This happens here at SQUAN at the executive level too! I actually look forward to our management meetings — something very few people can say honestly. But here’s the thing: I’m usually most excited for what comes after the meeting, just grabbing a drink afterward with everyone and sharing stories.

    What’s your favorite story to share?

    That’s a tough one. I don’t have a favorite story per se, but I do love telling this one: I was out in the field in Louisiana, and there was some concrete-encased fiber cable that had to lower for a DOT project. So we had to break the cable out of the concrete before we could actually lower it. Since there was a risk of damaging the cable, we had to use a sleeve on the jackhammer and had to keep the blade parallel to the direction of the cable.

    Now here I am, fresh on site and I didn’t know any of the guys down in the hole. I’m keeping an eye on the guy doing the hammering, and I see him start to turn the jackhammer to get an easier but riskier angle. Of course, I’m shouting and shouting, but he can’t hear me over the sound of the jackhammer. Finally, I resort to grabbing a handful of pebbles off the ground and bouncing them, one at a time, off his hard hat. I continued to do this for each operator for the duration of the project.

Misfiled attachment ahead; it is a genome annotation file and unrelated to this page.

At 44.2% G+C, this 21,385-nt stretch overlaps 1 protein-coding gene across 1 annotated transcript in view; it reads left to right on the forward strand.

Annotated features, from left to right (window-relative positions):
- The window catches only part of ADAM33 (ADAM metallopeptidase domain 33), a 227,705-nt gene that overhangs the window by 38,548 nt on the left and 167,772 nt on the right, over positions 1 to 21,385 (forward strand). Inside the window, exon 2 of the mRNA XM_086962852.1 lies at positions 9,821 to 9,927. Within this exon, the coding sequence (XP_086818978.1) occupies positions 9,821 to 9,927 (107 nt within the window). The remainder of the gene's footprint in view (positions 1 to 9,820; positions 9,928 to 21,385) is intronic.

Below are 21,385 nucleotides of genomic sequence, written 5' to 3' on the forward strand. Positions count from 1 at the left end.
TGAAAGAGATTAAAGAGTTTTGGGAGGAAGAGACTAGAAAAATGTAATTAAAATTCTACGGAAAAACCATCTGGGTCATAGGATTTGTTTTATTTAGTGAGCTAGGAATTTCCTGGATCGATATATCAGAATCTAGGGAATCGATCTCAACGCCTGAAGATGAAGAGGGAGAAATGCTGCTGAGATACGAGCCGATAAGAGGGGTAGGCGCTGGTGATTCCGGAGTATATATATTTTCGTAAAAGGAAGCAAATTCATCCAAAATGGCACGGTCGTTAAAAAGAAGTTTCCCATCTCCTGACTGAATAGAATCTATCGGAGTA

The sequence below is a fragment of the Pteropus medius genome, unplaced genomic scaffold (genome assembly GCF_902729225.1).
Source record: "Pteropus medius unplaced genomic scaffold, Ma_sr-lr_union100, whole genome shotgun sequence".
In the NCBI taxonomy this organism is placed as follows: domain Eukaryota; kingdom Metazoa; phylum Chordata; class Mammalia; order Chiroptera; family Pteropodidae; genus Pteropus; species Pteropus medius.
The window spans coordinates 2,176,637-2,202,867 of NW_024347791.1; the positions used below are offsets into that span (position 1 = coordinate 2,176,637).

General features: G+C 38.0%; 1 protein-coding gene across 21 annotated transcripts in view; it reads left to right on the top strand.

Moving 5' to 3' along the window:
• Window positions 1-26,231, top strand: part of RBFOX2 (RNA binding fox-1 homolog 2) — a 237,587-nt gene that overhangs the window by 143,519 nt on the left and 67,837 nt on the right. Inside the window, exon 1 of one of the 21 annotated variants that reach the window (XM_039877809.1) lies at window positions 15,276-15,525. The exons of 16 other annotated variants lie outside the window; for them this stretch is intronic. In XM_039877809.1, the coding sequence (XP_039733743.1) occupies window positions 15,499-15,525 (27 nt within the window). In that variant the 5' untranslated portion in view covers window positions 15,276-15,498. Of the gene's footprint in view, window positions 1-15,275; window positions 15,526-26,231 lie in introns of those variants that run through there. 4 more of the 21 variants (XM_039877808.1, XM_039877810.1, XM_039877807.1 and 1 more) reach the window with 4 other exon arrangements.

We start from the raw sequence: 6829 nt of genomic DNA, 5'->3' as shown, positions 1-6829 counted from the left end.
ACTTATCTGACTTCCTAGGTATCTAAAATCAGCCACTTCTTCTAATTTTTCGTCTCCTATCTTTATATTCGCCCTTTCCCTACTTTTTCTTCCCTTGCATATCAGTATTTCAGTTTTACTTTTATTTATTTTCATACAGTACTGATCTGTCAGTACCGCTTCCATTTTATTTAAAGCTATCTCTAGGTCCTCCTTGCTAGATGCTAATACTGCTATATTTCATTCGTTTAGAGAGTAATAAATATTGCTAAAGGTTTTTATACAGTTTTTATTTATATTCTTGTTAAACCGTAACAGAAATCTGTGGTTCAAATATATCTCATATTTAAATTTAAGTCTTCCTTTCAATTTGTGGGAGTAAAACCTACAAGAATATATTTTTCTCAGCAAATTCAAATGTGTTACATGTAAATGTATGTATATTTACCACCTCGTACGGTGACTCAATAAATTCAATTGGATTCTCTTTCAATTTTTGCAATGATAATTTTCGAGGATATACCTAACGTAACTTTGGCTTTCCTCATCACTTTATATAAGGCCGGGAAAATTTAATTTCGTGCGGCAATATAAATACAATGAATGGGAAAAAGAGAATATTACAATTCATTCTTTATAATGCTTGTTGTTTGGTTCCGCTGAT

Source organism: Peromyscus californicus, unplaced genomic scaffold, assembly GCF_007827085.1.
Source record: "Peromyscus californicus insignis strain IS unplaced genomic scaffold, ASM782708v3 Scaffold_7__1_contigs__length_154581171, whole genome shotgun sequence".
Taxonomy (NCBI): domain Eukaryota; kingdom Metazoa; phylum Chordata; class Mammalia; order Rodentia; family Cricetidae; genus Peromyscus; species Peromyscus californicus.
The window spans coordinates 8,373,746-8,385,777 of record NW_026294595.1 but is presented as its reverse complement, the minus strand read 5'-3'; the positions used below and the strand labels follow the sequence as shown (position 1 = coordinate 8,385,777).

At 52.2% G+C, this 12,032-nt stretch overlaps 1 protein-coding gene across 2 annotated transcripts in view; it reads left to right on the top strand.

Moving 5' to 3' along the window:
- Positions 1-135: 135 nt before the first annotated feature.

The whole crew got such a kick out of my “creative communication” that when it came time to eat, they bought me lunch (by the way: my first “boudin”). I guess the moral of the story is that sometimes you’ve really just got to do what you got to do, and people will respect you for it.

    Do you know a fantastic project manager? Someone who hits deadlines, has stories to share, can get around any roadblock, and pushes projects over the line? We want to feature them in our Projects Are Life series. Shoot us an email and tell us why they are awesome at PaL@sitetracker.com.

  • 04 May 2021 11:37 AM | Anonymous





    Sara Muehlberger is the WWLF City Rep based in Atlanta, Georgia. She has held this position since January 2019.







    What has been the best experience you’ve had with WWLF?

    The best experience I’ve had (so far) with WWLF was the time we joined forces with the Georgia Wireless Association for a day of volunteering at the Atlanta Community Food Bank. Within the 4 short hours we worked together, we ended up sorting and packing over 9,400 pounds of food that would provide over 6,700 meals to people in need – right here in our community. How awesome is that?

    What are your top 3 leadership lessons or advice?